Recently, a growing amount of data suggests that there is an intricate relationship between sovereign debt and civil unrest. This article proposes that the powers of the UN Security Council, and in particular its experience with the imposition of sanctions, should be used in order to restructure sovereign debt before a situation aggravates and leads to the outbreak of civil unrest or an armed conflict. The proposal entails some intricate legal questions. First, it requires a reconsideration of Article 39 of the UN Charter, the threshold for the power of the Security Council to adopt binding resolutions. Second, conflicts of competence might arise between the Security Council and the International Monetary Fund (IMF). Third, the rights of the holders of sovereign bonds need to be respected.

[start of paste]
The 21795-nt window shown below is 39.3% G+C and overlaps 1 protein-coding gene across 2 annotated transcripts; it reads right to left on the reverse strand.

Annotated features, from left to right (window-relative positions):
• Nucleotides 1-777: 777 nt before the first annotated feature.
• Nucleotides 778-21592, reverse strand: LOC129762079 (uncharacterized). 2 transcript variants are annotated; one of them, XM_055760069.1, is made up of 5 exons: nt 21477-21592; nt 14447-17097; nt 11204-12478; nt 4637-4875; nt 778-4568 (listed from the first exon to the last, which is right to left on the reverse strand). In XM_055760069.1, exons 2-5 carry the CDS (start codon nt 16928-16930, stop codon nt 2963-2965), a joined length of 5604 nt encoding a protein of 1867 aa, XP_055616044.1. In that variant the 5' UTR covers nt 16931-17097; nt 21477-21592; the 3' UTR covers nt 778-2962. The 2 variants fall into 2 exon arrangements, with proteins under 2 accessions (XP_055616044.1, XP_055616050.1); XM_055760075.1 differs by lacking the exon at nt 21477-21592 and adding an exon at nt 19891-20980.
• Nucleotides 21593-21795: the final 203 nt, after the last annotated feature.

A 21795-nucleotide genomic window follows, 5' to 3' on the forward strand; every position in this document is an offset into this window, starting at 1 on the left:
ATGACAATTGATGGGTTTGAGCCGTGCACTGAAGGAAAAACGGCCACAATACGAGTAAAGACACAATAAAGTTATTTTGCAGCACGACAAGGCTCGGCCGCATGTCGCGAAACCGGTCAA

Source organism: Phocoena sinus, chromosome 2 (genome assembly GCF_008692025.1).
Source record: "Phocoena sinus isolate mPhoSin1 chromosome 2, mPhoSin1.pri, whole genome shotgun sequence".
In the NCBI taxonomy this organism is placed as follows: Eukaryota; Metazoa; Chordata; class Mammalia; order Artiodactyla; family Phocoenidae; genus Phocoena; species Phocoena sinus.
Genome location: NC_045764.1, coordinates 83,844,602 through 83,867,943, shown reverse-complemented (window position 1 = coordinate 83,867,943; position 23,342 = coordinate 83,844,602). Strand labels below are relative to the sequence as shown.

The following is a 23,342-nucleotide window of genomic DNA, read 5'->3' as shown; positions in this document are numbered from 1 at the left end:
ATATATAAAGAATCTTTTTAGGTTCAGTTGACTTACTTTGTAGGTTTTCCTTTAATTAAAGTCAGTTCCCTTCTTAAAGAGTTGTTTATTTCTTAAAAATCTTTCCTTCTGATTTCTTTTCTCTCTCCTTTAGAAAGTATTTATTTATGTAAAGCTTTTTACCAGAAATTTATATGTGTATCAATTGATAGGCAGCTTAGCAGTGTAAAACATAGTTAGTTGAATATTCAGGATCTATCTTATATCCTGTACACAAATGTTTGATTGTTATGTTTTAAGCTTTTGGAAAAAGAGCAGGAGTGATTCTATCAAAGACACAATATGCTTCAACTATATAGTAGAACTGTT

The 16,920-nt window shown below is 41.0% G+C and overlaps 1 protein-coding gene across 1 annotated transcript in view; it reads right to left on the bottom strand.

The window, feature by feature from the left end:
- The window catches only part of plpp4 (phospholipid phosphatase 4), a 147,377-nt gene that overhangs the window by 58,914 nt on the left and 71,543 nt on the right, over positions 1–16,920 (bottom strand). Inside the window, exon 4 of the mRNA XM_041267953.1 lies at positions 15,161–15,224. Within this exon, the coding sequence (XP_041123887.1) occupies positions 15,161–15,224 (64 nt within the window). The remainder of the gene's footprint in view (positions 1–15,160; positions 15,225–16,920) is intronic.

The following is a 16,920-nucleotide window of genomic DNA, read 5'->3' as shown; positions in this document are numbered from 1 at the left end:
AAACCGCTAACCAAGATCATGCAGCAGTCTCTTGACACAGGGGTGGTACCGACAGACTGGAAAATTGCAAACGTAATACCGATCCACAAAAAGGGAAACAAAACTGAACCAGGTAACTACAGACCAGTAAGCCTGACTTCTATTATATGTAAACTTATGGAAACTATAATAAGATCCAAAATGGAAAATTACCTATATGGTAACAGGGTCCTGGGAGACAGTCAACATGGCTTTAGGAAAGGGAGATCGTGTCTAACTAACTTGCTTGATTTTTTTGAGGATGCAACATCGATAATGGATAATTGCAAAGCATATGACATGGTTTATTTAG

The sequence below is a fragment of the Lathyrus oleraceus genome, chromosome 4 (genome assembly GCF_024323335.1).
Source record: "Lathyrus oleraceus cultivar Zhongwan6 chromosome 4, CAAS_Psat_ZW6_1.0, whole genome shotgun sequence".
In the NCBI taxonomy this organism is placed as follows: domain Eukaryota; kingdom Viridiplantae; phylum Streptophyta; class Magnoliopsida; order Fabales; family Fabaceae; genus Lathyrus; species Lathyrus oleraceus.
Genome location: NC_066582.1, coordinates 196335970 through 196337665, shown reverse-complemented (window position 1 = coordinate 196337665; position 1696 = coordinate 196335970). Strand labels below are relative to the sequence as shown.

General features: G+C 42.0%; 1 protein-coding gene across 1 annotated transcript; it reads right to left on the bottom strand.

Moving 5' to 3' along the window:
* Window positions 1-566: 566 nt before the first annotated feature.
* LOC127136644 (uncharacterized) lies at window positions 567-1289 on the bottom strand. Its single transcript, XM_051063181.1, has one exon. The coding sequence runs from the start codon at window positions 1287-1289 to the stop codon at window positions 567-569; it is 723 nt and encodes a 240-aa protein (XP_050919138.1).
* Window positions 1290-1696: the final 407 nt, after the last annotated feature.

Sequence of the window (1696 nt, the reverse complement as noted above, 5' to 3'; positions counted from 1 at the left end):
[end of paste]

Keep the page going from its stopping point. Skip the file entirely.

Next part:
Wednesday, November 9, 2011
Goldmann: Sovereign Debt Crises as Triggers of Armed Conflict: Restructuring Under Chapter VII of the UN Charter?
Matthias Goldmann (Max Planck Institute for Comparative Public Law and International Law) has posted Sovereign Debt Crises as Triggers of Armed Conflict: Restructuring Under Chapter VII of the UN Charter? (Goettingen Journal of International Law, forthcoming). Here's the abstract: